Derek Weisberg is an American sculptor that creates ceramic sculptures that resemble the human anatomy yet do not fully look human. His humanlike ceramic creations have garnered Weisberg many awards while studying and has allowed the world to see his artwork.
Below we will explore the bizarrely beautiful artworks created by Weisberg and who he is from his early life till now.
Early Life and Schooling
Weisberg was born in 1983, and he showed his artistic flair from a young age by creating sculptures from his mashed potatoes. When he was slightly older, Weisberg found out how good hot glue is and moved on to doing action figure assembly.
At the age of seven years old, Weisberg found the joys of working with ceramics, and since then, it has become his preferred art medium to sculpt with. Throughout his childhood in Bernica, California, till the age of 18, Weisberg pursued the art of ceramics before leaving for college.
Once Weisberg finished high school, he moved to Oakland, California, to pursue his passion for art and ceramics by attending College. Weisberg attended California College of Arts and Crafts, where he graduated in 2005 after receiving many awards. Weisberg got a Bachelor’s in Fine Art.
Work as an Artist
Since getting his Bachelor’s in Fine Art from CCAC, Weisberg has been a co-owner of an art gallery called Boontling Gallery. Besides co-owning his own gallery, Weisberg has done other shows and exhibits to show the world his ceramics.
Weisberg has worked with famous artists such as Stephen De Staebler, Ursula von Rydingsvard, and Manuel Neri, to name a few. Weisberg now lives in New York, where he is a faculty in the Greenwich House Pottery.
While working as a professional artist, Weisberg has stuck to a strict regime of having time to practice his artwork in the studio, exhibiting his artwork either regionally, nationally, or even internationally.
In the last eight years alone, Weisberg has been involved in over 90 art shows and exhibits with no signs of stopping.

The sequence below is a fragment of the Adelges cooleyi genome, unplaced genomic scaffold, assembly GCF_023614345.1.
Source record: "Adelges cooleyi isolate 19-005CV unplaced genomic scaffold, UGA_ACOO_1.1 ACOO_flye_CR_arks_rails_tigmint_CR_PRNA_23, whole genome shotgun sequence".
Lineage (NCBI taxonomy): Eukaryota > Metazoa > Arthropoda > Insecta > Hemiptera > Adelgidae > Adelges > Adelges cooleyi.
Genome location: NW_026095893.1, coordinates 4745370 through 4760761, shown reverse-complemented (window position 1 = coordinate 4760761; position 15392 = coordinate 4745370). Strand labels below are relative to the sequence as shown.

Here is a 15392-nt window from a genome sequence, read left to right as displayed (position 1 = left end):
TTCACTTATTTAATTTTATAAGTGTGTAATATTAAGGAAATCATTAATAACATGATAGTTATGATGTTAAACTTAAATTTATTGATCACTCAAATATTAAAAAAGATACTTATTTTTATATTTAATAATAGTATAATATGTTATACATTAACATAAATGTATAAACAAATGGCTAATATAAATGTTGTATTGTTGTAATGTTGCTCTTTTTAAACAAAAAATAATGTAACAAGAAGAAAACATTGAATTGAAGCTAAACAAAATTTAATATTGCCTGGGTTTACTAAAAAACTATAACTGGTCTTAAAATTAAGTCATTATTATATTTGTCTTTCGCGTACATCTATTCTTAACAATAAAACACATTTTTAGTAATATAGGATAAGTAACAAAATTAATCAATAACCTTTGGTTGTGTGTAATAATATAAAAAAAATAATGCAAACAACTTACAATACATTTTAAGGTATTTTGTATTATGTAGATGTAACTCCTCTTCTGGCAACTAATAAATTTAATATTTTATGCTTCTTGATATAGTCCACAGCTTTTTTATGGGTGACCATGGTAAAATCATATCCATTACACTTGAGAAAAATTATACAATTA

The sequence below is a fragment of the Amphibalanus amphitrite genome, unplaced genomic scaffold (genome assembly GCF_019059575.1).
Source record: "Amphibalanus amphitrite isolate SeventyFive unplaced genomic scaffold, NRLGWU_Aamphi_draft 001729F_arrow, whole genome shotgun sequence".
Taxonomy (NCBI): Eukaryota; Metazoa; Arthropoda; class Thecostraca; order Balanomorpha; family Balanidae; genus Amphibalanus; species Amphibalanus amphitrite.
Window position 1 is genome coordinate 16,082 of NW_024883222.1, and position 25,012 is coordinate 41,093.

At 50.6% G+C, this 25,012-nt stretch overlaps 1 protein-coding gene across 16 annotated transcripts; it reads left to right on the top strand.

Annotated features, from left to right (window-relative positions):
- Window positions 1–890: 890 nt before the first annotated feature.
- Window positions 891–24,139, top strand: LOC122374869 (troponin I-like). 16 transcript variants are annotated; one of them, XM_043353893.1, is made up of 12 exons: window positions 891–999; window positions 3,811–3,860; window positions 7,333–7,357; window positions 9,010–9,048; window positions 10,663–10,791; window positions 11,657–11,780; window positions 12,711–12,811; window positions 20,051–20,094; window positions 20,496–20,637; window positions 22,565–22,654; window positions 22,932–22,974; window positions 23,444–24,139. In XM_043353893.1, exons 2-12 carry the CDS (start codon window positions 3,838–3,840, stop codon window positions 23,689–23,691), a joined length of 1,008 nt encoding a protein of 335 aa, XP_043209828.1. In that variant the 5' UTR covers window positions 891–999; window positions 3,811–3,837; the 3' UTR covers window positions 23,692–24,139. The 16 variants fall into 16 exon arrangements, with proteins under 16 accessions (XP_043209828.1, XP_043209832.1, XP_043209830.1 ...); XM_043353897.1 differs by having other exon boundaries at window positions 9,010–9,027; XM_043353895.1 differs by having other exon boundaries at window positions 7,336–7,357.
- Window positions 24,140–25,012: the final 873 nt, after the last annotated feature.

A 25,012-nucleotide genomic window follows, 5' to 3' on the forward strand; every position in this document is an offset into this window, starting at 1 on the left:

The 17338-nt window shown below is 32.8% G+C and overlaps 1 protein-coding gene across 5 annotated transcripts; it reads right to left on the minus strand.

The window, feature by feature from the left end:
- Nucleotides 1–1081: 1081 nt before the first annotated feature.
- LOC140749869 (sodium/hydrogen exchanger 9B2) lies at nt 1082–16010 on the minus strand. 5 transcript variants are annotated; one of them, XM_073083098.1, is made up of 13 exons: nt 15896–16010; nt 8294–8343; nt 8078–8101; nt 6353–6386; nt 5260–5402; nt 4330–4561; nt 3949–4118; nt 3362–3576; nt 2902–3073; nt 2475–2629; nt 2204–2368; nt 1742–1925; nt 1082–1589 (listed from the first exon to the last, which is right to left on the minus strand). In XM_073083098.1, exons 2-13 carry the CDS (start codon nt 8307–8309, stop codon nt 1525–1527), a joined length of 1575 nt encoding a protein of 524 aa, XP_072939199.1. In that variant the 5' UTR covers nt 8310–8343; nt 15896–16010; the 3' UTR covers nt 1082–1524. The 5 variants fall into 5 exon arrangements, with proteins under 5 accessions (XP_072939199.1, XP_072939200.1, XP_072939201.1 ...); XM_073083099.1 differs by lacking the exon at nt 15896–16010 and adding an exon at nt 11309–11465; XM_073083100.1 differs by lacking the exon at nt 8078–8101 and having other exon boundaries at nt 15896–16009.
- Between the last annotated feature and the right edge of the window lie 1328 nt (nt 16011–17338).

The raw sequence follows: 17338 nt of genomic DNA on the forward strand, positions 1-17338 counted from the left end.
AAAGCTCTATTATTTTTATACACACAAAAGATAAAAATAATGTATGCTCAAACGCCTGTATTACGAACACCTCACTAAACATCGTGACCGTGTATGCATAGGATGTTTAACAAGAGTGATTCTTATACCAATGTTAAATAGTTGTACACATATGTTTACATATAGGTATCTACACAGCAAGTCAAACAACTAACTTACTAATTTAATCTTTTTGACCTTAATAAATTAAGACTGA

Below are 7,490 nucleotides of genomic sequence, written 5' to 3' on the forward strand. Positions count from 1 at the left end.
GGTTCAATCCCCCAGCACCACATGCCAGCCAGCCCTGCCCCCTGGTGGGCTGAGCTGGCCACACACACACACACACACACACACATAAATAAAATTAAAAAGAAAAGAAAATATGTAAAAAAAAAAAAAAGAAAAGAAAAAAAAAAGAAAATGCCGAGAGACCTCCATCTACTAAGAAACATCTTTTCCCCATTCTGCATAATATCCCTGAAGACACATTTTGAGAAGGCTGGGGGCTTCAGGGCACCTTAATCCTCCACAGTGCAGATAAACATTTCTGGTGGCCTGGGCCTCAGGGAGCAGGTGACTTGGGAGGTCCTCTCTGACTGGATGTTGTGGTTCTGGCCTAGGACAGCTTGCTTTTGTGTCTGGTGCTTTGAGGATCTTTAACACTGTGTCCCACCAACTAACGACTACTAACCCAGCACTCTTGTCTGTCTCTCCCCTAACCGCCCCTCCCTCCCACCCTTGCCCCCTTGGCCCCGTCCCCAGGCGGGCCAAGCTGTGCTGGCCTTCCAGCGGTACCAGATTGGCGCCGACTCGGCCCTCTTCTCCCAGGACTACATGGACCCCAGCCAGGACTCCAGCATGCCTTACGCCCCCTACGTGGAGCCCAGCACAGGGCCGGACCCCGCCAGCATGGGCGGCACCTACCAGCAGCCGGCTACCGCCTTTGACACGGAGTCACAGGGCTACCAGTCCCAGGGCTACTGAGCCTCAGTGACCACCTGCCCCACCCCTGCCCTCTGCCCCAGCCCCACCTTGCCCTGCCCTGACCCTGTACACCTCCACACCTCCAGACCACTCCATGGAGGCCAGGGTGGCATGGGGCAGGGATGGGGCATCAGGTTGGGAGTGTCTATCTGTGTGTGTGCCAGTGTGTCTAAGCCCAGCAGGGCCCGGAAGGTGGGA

Below we will look at one of Weisberg’s ceramic sculptures and what it all means.
Tell Me About the Worms XXIX by Derek Weisberg
“Tell Me About the Worms XXIX” by Derek Weisberg is a ceramic sculpture made in 2020. It is a ceramic sculpture of a human head with a cone/cup resting on top of the head. The ceramic has been glazed to protect and harden the art piece.
The sculpture has been painted with a purple-grey color, but the edges and protrusions, such as the nose’s color, have been worn away. This gives the art piece an almost ancient or historic look to it. The worn-away color is light brown, which makes the sculpture look more worn than it actually is.
The cup on top of the figure’s head has a rough look, with it looking like it is almost draped onto the head and is slowly being molded into the head itself, becoming one. The face itself looks taunt and long. Its eyes are black and hollow, with the eyes being uneven giving it an odd appearance to such a simple subject.
Weisberg’s work is an example of someone passionate about what they do, the love of ceramics and life is evident in his sculptures. You can check out more of his work here.
Jason Collins is a freelance writer, epicure, and lover of all things human expression. While he has not had the opportunity to go to the Louvre in-person he has taken more virtual tours than he would care to remember or mention. When he is not out getting lost somewhere in the desert of Nevada he spends most of his time with his two beagles Max and Sherry.